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16-channel pTx body MRI for reduced field of view lumbar spine and kidney imaging at 7 Tesla
Sascha Brunheim1,2, Stephan Orzada1, Sören Johst1, Marcel Gratz1,2, Jessica Kohl3, Mark E Ladd1,4, and Harald H Quick1,2

1Erwin L. Hahn Institute for MRI, University of Duisburg-Essen, Essen, Germany, 2High Field and Hybrid MR Imaging, University Hospital Essen, Essen, Germany, 3University of Applied Science Ruhr West, Mülheim an der Ruhr, Germany, 4Division of Medical Physics in Radiology, German Cancer Research Center (DKFZ), Heidelberg, Germany

In this work we present in-vivo pTx excitation results in the low flip angle regime with a 16-channel transceiver body array at 7 Tesla. The pTx pulse calculation was based on a jointly fast acquired B0 and single-channel B1+ dataset (B01TIAMO) of the central abdomen. The pTx pulse enabled us to acquire high-resolution reduced field of view images of the distal spinal cord and the unilateral left kidney. The results of the established workflow for abdominal pTx provide promising perspectives, especially for neuroradiological spine imaging.

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pTx-PINS pulses for simultaneous multislice excitation using 32 ch Tx array and insertable head gradient
Mihir Pendse1, Riccardo Stara1, Joshua deBever1, and Brian K Rutt1

1Stanford University, Stanford, CA, United States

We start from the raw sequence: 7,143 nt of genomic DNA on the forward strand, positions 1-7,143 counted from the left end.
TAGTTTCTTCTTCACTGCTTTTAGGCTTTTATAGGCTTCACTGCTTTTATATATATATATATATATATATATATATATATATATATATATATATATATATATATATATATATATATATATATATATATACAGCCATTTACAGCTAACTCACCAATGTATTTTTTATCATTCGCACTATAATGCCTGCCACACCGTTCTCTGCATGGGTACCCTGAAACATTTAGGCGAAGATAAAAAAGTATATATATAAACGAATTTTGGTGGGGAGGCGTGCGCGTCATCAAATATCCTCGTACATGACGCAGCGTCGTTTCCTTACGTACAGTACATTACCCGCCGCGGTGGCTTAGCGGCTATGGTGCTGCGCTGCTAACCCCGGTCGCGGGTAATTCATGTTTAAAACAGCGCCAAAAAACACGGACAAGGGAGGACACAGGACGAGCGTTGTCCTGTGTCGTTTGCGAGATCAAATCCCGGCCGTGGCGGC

We describe a method for combining the PINS method for SMS excitation with pTx to design pulses that achieve both good B1+ uniformity (15% inhomogeneity over whole volume) and significant multiband factors (MB = 16) at ultra high field strengths (7T, 10.5T). This is enabled by the use of advanced hardware including a 6-row 32 channel parallel transmit array and a high performance head gradient (130 mT/m strength, 1500 T/m/s slew rate). We optimized RF shimming over the whole volume and applied the optimized shim weights at each point in the PINS trajectory. We satisfied very demanding pulse requirements (0.4 mm slice thickness, MB=16, total flip angle inhomogeneity = 15%) with a practical pulse duration (<12 ms) which is >2 times shorter compared to using conventional hardware

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Universal Parallel Transmit Pulse Design for Local Excitation
Ole Geldschläger1, Tingting Shao1, and Anke Henning1,2

1Max-Planck-Institut, Tübingen, Germany, 2Ernst-Moritz-Arndt-Universität Greifswald, Greifswald, Germany